• Tends to crave sugar, particularly mid-afternoon or close to menstruation


  • Feels overwhelmed often


  • Has poor short-term memory


  • Never feels like there is enough hours in the day


  • Overreacts easily even if she doesn't display it outwardly


  • Often feels tired but wired


  • May have a thyroid gland that bounces between an underactive tendency and an overactive tendency


  • Can't sit down as she will feel so guilty ... unless she is beyond tired ... then she will sit but still feels guilty


  • Sleeps too little


  • Sometimes can't sleep restoratively


  • Compromises sleep to get jobs done later at night


  • Is irritable or, as I prefer to say, gritty


  • Wants to speed when she drives, whether she needs to or not


  • Wonders why everyone else drives so slow, whether they do or not


  • Has no solitude, no time for self, and will tell you that's selfish or a luxury she could never have


  • Has a to-do list that is never, ever all crossed off and this bothers her


  • Feels a sense of panic easily


  • Often has digestive system problems ie, bloating or IBS


  • Is so exhausted, particularly in the afternoon, a time when she is also more likely to feel like she cannot cope with her life ... sugar, caffeine or alcohol feel like the only options at this time


  • Doesn't regularly notice the special moments she is part of ... life feels mostly chaotic


  • She laughs less than she used to


  • Finds it difficult to relax without wine


  • Has a mental fuzziness/haze/brain fog she only notices is there when she has a random day when it is not


  • Beats herself up for not being a good enough wife/mother/friend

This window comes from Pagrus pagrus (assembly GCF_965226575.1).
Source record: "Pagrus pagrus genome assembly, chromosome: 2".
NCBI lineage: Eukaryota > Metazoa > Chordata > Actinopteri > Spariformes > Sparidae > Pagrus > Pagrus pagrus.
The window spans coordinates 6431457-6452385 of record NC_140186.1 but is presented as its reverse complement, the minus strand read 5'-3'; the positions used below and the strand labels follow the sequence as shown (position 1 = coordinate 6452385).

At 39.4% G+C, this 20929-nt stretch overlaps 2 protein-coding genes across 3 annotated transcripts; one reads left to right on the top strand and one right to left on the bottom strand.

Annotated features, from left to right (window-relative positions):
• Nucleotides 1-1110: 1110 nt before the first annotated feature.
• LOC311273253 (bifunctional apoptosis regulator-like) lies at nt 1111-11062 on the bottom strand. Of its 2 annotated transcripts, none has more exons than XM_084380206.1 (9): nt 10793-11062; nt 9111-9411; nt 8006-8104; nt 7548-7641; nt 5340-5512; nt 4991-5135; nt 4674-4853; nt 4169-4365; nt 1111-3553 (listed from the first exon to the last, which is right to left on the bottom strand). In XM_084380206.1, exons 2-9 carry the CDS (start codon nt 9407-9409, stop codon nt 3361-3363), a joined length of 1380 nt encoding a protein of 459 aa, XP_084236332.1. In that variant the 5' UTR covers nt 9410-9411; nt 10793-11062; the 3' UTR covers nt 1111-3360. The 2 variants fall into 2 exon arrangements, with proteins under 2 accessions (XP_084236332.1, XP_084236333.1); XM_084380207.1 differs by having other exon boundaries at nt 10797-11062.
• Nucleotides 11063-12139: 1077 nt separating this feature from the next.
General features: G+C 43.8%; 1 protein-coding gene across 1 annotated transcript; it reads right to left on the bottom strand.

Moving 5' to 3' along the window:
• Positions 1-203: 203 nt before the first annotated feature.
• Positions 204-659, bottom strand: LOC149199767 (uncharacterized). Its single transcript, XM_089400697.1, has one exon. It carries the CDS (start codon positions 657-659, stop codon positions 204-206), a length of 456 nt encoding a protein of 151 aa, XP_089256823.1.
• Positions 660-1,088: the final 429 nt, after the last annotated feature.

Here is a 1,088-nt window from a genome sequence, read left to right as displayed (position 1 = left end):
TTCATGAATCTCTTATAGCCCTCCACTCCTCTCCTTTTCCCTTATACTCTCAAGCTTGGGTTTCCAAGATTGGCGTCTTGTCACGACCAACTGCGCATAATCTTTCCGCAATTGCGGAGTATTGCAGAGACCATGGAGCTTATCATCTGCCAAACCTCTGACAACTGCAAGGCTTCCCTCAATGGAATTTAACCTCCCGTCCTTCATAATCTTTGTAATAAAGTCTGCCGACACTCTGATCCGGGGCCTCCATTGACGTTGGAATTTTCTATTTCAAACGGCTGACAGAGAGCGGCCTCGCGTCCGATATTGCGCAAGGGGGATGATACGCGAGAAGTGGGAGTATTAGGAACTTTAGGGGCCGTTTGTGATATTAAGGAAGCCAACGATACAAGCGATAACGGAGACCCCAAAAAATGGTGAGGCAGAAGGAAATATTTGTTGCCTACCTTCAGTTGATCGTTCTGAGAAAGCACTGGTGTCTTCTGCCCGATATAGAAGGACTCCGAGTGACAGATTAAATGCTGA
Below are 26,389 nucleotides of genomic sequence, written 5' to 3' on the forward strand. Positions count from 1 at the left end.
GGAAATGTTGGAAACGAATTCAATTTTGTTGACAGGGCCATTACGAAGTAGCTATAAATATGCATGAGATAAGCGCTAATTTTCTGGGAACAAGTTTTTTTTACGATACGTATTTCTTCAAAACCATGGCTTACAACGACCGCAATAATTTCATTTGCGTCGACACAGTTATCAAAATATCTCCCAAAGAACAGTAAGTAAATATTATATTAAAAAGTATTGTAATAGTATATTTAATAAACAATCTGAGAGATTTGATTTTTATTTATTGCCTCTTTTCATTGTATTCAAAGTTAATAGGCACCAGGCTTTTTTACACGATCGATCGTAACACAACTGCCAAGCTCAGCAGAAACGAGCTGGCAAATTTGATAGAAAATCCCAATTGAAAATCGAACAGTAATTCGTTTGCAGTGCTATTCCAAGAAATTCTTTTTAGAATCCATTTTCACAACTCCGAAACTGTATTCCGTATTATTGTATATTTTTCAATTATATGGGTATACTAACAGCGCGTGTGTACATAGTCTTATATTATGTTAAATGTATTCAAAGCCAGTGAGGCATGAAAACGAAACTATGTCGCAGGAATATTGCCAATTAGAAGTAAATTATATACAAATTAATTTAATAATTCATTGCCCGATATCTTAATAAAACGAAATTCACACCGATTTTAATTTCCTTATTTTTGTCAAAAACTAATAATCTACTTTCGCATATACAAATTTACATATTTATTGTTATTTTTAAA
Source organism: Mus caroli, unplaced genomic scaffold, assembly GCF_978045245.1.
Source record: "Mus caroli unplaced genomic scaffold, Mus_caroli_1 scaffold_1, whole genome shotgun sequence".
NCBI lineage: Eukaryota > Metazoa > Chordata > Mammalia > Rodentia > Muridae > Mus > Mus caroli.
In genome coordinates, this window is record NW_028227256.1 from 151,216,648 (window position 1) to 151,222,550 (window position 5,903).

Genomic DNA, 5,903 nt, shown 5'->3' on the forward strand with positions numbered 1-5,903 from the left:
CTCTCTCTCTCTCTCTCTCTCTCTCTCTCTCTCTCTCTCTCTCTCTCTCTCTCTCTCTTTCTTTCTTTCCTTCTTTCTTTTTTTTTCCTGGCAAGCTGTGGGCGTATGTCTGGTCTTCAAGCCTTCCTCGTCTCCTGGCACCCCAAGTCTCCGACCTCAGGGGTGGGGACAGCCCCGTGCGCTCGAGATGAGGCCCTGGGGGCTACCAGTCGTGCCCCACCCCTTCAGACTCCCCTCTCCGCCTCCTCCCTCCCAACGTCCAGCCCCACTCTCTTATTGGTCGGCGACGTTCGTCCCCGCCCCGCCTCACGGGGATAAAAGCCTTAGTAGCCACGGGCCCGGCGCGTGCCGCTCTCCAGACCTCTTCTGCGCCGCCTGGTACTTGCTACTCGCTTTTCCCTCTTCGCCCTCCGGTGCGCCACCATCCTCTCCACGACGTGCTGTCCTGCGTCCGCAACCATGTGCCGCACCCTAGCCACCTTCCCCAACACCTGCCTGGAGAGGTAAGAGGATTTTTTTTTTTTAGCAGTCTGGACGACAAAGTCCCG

• Is constantly looking for more ways to feel love or be praised, whether she can see this or not


  • Feels anxious without her cellphone on her constantly ... she can catch herself constantly pushing the refresh screen button thinking ``what if I miss an important text or phone call?'' and takes her phone to the toilet for this reason


  • Goes on holiday only to spend the majority of the time thinking she must unwind yet never actually resting. Holidays simply become an extension of her usual life


  • Tends to return from a break feeling even more exhausted than before she left


  • Takes short and shallow breaths and can often become breathless; may sigh frequently


  • Low appetite or, on the contrary, feels as though she could eat her arm off, particularly at night


  • Can tend to blame others for adding to her workload or ``stressing her out'' when a lot of the stress comes from her own internal pressures


  • Whilst trying to achieve as much as possible in the day can catch herself checking emails in the bathroom, at traffic lights or late at night


  • Goes to guilt as a common emotional pattern


  • Doesn't usually ask for help


  • Can't say no easily and if she does she feels guilty!

How many of the above statements do you relate to? To have a bit of fun with this, count up the number of statements you relate to and explore your level of rushing using the scale below!

0 = This book is not for you. But, before you put it aside, read on as it will more than likely relate to some of your friends!

1-4 = You are not a Rushing Woman. Instead, use this book to identify the areas of your endocrine system that may need some extra support. For example, if you experience PMS, apply the strategies suggested for that particular condition.

5-7 = You are well on your way to becoming a Rushing Woman! Apply the strategies suggested to support both your physical and emotional health and get your score down and level of wellbeing up!

7 or above = Hello  Rushing Woman. It is a delight to meet you and to be able to help you come down from the stress mountain.-->